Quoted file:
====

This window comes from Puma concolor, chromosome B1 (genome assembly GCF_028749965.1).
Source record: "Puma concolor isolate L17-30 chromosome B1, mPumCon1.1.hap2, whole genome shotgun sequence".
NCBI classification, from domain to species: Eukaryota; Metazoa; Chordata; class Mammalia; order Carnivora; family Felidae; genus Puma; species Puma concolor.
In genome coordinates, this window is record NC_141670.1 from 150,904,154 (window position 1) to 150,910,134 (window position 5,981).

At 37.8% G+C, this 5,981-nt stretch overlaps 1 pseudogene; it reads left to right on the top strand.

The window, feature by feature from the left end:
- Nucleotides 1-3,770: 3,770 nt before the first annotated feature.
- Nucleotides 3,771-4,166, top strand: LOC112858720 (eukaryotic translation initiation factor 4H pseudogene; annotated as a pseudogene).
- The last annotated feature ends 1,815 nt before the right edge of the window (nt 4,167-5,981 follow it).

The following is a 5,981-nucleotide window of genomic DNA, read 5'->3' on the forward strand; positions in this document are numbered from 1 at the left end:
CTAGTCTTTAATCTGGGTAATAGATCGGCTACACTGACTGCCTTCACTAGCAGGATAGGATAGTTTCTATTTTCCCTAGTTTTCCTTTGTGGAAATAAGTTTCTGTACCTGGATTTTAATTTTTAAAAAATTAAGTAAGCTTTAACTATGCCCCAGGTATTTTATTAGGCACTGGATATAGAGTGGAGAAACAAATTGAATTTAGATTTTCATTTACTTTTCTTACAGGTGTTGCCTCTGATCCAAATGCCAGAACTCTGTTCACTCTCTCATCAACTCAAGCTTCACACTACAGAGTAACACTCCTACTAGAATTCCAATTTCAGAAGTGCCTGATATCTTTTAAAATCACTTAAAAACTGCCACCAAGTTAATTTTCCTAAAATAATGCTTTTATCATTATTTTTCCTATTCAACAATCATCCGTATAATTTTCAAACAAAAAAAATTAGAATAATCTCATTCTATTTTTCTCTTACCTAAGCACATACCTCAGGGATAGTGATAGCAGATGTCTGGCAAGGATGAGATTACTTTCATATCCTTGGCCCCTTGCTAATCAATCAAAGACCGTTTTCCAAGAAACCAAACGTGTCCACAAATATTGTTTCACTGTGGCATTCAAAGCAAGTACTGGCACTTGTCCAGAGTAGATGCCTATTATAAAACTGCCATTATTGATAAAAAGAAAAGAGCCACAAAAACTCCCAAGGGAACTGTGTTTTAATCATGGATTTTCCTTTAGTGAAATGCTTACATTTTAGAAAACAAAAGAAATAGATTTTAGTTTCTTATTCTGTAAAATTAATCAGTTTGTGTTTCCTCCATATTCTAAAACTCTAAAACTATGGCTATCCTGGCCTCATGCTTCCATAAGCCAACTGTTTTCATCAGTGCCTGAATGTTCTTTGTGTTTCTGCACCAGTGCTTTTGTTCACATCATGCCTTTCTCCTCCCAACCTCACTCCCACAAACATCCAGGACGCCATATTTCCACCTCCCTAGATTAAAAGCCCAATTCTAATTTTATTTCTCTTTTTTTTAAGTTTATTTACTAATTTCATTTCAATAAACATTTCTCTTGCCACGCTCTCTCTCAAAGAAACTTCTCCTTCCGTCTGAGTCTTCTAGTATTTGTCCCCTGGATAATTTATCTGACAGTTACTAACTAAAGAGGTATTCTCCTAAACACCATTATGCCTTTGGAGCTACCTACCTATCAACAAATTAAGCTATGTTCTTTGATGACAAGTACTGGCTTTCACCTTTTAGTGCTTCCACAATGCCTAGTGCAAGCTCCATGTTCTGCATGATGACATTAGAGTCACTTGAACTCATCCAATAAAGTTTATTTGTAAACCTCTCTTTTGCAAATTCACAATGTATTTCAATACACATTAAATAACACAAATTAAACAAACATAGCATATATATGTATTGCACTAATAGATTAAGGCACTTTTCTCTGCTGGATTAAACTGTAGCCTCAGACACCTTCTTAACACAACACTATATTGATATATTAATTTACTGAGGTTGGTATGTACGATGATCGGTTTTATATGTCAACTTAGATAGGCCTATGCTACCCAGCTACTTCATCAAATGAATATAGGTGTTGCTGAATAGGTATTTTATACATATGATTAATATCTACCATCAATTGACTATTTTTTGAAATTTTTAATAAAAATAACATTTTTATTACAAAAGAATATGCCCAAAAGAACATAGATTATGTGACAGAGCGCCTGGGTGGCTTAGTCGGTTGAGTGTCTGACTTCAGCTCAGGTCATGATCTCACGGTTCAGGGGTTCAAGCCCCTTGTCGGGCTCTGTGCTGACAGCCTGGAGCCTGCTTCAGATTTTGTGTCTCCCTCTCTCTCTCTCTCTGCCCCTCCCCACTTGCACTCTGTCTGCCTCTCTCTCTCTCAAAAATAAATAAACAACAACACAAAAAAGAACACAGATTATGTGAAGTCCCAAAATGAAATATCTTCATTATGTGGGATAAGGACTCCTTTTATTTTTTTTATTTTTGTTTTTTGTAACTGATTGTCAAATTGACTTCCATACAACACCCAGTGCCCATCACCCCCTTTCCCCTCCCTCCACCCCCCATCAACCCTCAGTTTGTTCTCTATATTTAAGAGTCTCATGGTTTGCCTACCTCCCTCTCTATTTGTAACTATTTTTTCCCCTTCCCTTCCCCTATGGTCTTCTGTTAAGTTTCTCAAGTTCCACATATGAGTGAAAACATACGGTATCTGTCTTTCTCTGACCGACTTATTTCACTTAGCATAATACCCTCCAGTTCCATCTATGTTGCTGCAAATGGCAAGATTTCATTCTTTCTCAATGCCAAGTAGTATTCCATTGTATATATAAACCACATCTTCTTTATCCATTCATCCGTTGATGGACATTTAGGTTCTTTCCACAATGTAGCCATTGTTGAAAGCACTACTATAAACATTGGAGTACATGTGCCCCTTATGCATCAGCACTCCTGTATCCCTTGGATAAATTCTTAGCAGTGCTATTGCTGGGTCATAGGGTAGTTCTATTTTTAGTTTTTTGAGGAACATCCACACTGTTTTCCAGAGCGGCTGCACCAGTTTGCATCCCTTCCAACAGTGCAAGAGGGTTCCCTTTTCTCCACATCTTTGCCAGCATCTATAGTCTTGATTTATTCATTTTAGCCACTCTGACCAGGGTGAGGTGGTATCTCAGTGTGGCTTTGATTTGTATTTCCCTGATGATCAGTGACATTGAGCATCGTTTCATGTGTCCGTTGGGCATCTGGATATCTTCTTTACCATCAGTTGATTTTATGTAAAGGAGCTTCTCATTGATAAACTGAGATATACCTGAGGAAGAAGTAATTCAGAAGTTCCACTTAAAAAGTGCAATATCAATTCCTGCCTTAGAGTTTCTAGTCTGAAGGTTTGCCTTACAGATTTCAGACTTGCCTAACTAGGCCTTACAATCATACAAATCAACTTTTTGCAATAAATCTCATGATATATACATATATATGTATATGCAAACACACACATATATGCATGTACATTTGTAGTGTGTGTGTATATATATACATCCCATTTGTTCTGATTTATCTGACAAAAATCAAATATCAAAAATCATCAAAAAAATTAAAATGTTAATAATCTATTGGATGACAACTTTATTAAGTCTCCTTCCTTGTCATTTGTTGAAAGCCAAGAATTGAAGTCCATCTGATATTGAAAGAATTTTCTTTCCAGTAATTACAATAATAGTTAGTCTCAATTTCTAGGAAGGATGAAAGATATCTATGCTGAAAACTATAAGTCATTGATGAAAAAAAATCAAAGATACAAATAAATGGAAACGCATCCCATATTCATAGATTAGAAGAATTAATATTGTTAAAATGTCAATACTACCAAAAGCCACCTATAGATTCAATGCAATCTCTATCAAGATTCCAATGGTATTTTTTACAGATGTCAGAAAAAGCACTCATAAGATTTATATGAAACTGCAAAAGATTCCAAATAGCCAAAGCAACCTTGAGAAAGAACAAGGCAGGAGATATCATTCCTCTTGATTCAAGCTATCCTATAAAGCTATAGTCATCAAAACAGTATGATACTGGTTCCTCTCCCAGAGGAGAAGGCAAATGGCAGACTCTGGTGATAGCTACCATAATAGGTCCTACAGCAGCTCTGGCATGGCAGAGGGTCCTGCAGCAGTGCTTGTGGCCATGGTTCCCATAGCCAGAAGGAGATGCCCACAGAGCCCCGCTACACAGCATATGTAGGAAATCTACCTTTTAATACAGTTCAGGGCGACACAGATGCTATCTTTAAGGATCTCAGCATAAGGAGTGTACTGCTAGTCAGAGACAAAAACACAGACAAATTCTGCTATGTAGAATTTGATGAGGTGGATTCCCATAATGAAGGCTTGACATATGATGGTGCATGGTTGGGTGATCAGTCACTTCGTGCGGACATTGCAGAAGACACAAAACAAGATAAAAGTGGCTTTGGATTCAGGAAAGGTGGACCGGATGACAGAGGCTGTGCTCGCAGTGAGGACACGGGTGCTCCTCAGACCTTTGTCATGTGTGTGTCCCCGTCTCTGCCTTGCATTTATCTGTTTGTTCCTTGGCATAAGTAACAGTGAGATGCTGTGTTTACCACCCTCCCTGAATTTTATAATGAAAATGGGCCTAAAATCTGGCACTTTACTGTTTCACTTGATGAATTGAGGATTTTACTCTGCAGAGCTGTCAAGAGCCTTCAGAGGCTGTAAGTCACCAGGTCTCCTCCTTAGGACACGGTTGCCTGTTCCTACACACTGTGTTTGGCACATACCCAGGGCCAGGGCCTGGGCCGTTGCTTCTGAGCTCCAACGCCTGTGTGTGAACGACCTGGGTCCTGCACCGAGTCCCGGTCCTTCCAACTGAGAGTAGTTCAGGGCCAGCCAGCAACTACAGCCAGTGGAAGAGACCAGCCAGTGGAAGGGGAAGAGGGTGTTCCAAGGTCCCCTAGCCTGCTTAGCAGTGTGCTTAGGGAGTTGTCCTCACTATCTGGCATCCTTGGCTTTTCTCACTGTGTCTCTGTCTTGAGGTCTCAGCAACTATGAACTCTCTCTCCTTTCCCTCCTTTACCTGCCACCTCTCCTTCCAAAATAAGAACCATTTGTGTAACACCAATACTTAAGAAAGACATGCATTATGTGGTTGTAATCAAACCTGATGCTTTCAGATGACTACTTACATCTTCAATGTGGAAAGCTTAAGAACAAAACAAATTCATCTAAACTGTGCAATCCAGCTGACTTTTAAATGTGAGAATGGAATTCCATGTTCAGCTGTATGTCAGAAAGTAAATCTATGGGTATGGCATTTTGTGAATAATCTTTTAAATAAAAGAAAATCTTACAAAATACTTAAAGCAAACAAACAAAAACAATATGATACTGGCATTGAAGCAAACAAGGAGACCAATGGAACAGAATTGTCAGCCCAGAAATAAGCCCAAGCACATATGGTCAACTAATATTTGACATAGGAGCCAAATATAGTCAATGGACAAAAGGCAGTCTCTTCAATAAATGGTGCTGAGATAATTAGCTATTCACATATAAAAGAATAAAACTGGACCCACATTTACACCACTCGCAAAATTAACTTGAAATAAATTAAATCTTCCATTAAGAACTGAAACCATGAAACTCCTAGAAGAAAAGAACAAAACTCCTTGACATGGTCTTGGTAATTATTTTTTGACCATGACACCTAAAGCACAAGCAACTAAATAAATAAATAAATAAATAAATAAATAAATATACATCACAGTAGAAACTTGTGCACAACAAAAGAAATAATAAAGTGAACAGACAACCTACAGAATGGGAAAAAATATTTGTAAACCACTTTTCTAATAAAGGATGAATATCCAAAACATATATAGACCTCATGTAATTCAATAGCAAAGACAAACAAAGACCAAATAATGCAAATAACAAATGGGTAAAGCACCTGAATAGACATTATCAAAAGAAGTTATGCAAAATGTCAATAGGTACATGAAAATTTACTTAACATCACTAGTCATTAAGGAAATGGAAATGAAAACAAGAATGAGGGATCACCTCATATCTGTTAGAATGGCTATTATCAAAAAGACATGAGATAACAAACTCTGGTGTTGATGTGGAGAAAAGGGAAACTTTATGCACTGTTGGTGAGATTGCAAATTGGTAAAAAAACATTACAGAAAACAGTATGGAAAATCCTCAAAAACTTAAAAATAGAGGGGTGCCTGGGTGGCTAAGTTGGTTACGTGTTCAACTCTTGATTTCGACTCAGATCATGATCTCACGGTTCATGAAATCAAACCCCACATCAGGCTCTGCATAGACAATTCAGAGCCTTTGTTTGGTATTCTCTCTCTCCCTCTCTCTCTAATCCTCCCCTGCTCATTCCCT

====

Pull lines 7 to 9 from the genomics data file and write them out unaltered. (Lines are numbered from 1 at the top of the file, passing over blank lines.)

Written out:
- Nucleotides 1-3,770: 3,770 nt before the first annotated feature.
- Nucleotides 3,771-4,166, top strand: LOC112858720 (eukaryotic translation initiation factor 4H pseudogene; annotated as a pseudogene).
- The last annotated feature ends 1,815 nt before the right edge of the window (nt 4,167-5,981 follow it).